2011 protests

On 14 April 2011, Compaoré was reported to have fled from the capital Ouagadougou to his hometown of Ziniare after mutineering military bodyguards began a revolt in their barracks reportedly over unpaid allowances.[20] Their actions eventually spread to the presidential compound and other army bases.[20] In the night, gunfire was reported at the presidential compound and an ambulance was seen leaving the compound. Soldiers also looted shops in the city through the night.[21]

2014 uprising

In June 2014 Compaoré's ruling party, the Congress for Democracy and Progress (CDP), called on him to organise a referendum that would allow him to alter the constitution in order to seek re-election in 2015. Otherwise, he would be forced to step down due to term limits.[22]

On 30 October 2014, the National Assembly was scheduled to debate an amendment to the constitution that would have enabled Compaoré to stand for re-election as president in 2015. Opponents protested this by storming the parliament building in Ouagadougou, starting fires inside it and looting offices. Billowing smoke was reported by the BBC to be coming from the building.[23] Opposition spokesman Pargui Emile Paré, of the People's Movement for Socialism / Federal Party described the protests as "Burkina Faso's black spring, like the Arab spring".[24]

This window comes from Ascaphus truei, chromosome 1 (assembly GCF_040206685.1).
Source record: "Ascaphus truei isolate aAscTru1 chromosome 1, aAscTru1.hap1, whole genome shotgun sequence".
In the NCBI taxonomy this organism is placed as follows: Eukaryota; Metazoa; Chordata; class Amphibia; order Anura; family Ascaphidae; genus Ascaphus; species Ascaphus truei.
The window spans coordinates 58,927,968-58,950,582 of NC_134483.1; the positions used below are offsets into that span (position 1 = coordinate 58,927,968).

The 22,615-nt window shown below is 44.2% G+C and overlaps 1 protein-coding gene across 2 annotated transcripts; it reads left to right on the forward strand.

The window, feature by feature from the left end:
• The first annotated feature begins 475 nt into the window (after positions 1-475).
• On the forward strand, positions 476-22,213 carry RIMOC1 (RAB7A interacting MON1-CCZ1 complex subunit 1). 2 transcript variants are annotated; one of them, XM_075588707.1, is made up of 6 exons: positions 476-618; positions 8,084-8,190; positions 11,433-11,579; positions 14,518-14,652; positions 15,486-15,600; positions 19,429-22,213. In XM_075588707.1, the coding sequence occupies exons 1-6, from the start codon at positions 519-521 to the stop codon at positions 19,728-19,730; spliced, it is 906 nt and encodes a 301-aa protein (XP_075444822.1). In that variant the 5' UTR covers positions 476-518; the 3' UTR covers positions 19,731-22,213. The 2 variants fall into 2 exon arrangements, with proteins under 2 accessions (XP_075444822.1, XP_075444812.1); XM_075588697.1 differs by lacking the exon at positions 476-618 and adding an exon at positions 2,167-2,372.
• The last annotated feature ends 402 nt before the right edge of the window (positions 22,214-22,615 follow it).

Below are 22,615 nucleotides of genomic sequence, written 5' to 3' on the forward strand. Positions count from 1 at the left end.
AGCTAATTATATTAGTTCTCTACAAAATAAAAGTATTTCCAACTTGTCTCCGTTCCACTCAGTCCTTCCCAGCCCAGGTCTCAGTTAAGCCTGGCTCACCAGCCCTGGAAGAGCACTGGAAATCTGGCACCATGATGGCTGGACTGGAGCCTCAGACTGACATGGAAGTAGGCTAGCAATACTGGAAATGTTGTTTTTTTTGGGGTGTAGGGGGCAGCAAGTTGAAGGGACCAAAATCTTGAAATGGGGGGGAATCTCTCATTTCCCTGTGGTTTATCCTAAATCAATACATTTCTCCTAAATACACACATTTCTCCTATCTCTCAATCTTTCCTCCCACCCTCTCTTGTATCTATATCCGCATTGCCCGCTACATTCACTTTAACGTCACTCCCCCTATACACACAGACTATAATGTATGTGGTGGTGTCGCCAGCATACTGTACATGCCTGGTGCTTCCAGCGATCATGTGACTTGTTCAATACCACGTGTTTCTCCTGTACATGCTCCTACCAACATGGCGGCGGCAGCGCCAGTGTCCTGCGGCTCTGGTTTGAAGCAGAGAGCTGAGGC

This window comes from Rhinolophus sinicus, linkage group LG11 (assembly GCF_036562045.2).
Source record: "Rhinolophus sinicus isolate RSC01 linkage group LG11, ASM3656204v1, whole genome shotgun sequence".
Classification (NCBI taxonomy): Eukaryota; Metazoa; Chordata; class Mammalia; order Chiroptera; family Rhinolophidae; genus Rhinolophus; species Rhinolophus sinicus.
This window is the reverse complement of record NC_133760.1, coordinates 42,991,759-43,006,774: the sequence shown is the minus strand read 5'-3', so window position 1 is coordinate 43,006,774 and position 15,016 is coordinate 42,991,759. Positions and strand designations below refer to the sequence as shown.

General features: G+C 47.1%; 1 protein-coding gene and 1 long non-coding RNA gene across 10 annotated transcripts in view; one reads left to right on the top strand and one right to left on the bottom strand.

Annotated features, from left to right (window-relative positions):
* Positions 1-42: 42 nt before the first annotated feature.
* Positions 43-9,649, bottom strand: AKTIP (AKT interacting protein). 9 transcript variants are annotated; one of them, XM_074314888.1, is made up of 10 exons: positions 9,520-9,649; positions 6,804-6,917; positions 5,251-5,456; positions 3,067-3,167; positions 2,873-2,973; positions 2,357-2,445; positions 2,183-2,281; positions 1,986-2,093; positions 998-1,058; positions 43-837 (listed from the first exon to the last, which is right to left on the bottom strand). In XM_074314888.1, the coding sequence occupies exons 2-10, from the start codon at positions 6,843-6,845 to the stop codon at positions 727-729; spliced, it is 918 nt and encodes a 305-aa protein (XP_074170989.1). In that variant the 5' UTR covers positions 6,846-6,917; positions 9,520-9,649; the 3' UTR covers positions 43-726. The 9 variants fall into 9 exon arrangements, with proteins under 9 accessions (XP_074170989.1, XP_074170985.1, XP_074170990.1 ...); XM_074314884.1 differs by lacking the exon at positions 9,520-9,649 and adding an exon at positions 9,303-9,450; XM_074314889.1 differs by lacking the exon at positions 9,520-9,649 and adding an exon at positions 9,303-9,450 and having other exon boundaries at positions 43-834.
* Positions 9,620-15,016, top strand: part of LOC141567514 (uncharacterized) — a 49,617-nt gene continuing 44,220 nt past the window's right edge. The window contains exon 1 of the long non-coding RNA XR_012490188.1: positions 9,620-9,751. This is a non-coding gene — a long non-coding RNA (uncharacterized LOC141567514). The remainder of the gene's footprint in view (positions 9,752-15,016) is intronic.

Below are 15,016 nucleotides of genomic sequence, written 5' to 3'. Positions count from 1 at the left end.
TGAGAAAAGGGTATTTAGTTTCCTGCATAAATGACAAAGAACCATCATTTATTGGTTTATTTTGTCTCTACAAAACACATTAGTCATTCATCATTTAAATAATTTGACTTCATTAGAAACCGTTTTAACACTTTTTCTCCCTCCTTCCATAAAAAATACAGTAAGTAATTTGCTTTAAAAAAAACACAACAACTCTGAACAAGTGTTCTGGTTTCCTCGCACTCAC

Compaoré reacted to the events by shelving the proposed constitutional changes, dissolving the government, declaring a state of emergency, and offering to work with the opposition to resolve the crisis. Later in the day, the military, under General Honore Traore, announced that it would install a transitional government "in consultation with all parties" and that the National Assembly was dissolved; he foresaw "a return to the constitutional order" within a year. He did not make clear what role, if any, he envisioned for Compaoré during the transitional period.[25][26][27] Compaoré said that he was prepared to leave office at the end of the transition.[28]

On 31 October, Compaoré announced he had left the presidency and that there was a "power vacuum". He also called for a "free and transparent" election within 90 days. Presidential guard officer Yacouba Isaac Zida then took over as head of state in an interim capacity. It was reported that a heavily armed convoy believed to be carrying Compaoré was traveling towards the southern town of .[29] However, it diverted before reaching the town and he then fled to Ivory Coast with the support of President Alassane Ouattara.[30][31][32][33]